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Homelessness is a business issue too

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(Photo Credit: Flikr/HernanPinera)

Homelessness is often addressed as a human issue and rightly so. An estimated 7,000 people are struggling to find shelter and stability in San Francisco alone. But the growing homeless population is also taking a toll on many local businesses. 
 
On August 15th, a group of Bay Area manufacturing leaders gathered in San Francisco to discuss trends and challenges in their field. It quickly became clear that the Bay Area housing crisis was to blame for a serious lack of qualified applicants for manufacturing positions. Too often, qualified candidates cannot afford the staggering cost of living in or transportation to the Bay Area on the salaries and benefits manufacturers are able to offer. 
 
Miranda Jones of Galanter & Jones agreed and added to the conversation. She explained that not only is the housing crisis limiting qualified applicants, it is pushing residents out of their homes. And while Galanter & Jones is located in the heart of a burgeoning economy of makers on the central waterfront of  San Francisco, their neighbors also include a growing number of homeless people. People have set up trailers where they live with loud animals, cook on the sidewalk, leave dog feces, do drugs, and create an enormous amount of trash. Multiple company vehicles have been broken into or damaged. One was even set on fire and nearly burned down the entire facility.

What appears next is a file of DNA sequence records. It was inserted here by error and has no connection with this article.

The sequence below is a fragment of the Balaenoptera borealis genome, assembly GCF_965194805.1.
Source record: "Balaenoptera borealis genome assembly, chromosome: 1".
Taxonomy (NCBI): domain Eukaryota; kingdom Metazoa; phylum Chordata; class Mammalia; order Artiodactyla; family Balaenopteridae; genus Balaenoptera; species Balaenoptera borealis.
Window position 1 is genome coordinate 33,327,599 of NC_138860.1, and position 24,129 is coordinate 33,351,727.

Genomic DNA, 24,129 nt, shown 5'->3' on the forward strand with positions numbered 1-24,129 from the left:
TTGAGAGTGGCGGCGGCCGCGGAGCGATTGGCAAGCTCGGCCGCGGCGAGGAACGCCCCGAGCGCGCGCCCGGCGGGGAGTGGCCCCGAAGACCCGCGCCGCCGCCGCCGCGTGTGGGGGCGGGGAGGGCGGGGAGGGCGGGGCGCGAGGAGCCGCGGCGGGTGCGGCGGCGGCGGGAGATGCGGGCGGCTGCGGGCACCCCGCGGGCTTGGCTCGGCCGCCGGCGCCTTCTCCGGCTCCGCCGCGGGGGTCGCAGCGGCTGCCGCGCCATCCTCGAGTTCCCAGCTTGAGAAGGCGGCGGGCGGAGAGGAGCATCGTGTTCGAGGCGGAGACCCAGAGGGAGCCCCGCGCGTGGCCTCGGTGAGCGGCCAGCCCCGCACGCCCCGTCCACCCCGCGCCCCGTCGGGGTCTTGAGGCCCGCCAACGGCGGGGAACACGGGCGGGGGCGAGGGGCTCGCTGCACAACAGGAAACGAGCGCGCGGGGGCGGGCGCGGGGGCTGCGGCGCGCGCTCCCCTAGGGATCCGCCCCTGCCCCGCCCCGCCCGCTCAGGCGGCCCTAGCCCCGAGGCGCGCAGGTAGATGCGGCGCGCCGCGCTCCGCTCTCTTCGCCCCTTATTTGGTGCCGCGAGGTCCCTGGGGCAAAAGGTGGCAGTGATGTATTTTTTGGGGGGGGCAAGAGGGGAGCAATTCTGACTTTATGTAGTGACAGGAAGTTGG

Jones estimates that over the four years her company has utilized the space, they have spent approximately $5,000 addressing these challenges. For many entrepreneurs like Jones who choose to keep their business local, this has become an all too common cost of operating in a region stricken by a housing crisis.
 
Ending homelessness will be complicated and must include collaboration between health care providers, social workers, housing advocates, business owners, and many more key stakeholders. But one thing is certain, homelessness and the impact it has on our communities will only get worse if we do not increase our region’s housing supply.

That’s why the East Bay Leadership Council recently launched a member-led task force focused on increasing housing supply. To learn more and sign up for meeting announcements visit www.eastbayleadershipcouncil.com/join-a-taskforce 
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